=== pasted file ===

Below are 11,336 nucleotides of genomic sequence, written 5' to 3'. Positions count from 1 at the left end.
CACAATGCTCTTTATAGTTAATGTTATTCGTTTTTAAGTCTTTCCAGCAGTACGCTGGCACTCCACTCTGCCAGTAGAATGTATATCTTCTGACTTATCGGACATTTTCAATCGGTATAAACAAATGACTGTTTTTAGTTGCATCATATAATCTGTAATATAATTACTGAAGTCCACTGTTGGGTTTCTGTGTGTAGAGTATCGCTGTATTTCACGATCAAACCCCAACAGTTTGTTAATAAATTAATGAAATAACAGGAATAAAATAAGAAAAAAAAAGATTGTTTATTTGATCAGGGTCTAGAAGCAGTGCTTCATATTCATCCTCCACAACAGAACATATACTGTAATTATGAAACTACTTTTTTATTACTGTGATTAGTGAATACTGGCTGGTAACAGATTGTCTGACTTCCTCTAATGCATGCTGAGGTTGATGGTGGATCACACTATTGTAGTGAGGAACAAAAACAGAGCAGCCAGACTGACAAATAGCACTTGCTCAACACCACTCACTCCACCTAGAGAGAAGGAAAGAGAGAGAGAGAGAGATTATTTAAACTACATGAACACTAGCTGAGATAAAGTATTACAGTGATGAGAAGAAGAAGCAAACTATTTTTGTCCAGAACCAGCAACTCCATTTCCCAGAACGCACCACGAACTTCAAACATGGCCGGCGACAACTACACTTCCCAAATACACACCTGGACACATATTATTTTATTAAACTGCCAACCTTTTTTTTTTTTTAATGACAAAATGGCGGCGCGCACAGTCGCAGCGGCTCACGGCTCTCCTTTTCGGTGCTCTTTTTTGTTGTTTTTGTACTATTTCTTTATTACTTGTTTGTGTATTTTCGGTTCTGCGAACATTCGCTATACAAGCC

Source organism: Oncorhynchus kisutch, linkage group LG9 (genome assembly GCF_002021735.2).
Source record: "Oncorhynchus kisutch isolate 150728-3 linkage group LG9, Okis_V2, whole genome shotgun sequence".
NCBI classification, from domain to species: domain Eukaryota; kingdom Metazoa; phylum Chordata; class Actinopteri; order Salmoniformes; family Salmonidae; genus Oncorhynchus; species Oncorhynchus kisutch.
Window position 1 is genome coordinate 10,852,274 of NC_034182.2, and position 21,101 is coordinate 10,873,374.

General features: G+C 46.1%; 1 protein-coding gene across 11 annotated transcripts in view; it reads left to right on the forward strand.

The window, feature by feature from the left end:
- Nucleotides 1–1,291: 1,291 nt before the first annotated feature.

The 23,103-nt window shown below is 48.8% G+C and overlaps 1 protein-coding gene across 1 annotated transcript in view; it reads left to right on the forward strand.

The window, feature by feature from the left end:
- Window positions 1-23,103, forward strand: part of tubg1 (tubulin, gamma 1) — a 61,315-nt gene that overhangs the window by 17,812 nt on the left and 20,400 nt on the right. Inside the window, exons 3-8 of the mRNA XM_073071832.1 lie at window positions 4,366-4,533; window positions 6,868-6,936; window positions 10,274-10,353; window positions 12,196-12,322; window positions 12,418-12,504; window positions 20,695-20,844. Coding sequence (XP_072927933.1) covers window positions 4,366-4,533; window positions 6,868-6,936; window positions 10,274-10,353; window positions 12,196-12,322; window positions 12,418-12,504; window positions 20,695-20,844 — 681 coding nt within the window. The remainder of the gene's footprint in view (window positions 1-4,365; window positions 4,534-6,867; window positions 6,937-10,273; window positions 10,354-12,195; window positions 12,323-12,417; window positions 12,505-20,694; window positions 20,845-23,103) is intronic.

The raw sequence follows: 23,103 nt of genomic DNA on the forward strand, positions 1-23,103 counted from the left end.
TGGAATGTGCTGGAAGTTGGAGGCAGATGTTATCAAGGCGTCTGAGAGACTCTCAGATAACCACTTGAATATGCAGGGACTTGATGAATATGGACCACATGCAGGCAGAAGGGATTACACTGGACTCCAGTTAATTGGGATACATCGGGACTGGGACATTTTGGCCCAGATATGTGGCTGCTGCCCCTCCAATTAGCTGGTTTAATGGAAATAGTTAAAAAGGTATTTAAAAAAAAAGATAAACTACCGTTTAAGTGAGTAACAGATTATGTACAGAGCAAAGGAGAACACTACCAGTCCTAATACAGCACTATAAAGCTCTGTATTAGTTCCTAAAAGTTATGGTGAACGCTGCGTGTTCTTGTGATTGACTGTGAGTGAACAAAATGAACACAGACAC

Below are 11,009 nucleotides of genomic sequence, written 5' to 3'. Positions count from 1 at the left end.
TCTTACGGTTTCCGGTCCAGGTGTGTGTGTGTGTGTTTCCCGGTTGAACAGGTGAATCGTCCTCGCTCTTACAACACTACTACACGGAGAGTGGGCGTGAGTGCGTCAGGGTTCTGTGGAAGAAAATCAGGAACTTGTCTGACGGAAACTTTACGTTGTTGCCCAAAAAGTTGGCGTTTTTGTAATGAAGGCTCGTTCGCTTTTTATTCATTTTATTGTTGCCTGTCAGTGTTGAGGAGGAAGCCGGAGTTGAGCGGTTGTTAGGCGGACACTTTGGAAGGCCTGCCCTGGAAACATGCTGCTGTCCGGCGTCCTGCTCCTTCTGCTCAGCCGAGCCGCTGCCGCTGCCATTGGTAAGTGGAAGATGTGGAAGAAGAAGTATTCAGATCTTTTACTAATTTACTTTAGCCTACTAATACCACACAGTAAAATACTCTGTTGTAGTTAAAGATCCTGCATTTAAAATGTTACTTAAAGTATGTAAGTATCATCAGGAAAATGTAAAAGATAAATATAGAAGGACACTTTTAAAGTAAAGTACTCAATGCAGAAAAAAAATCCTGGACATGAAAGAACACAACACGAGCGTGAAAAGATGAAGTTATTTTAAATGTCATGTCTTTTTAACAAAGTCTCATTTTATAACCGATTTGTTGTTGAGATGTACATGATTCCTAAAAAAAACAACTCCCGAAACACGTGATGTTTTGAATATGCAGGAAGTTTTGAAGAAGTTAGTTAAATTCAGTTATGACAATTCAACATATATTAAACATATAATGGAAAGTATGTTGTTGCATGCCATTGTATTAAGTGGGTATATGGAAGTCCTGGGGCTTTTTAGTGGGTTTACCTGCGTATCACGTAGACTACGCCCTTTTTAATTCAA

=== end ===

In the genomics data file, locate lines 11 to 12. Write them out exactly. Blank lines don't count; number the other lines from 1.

The window, feature by feature from the left end:
- Window positions 1-23,103, forward strand: part of tubg1 (tubulin, gamma 1) — a 61,315-nt gene that overhangs the window by 17,812 nt on the left and 20,400 nt on the right. Inside the window, exons 3-8 of the mRNA XM_073071832.1 lie at window positions 4,366-4,533; window positions 6,868-6,936; window positions 10,274-10,353; window positions 12,196-12,322; window positions 12,418-12,504; window positions 20,695-20,844. Coding sequence (XP_072927933.1) covers window positions 4,366-4,533; window positions 6,868-6,936; window positions 10,274-10,353; window positions 12,196-12,322; window positions 12,418-12,504; window positions 20,695-20,844 — 681 coding nt within the window. The remainder of the gene's footprint in view (window positions 1-4,365; window positions 4,534-6,867; window positions 6,937-10,273; window positions 10,354-12,195; window positions 12,323-12,417; window positions 12,505-20,694; window positions 20,845-23,103) is intronic.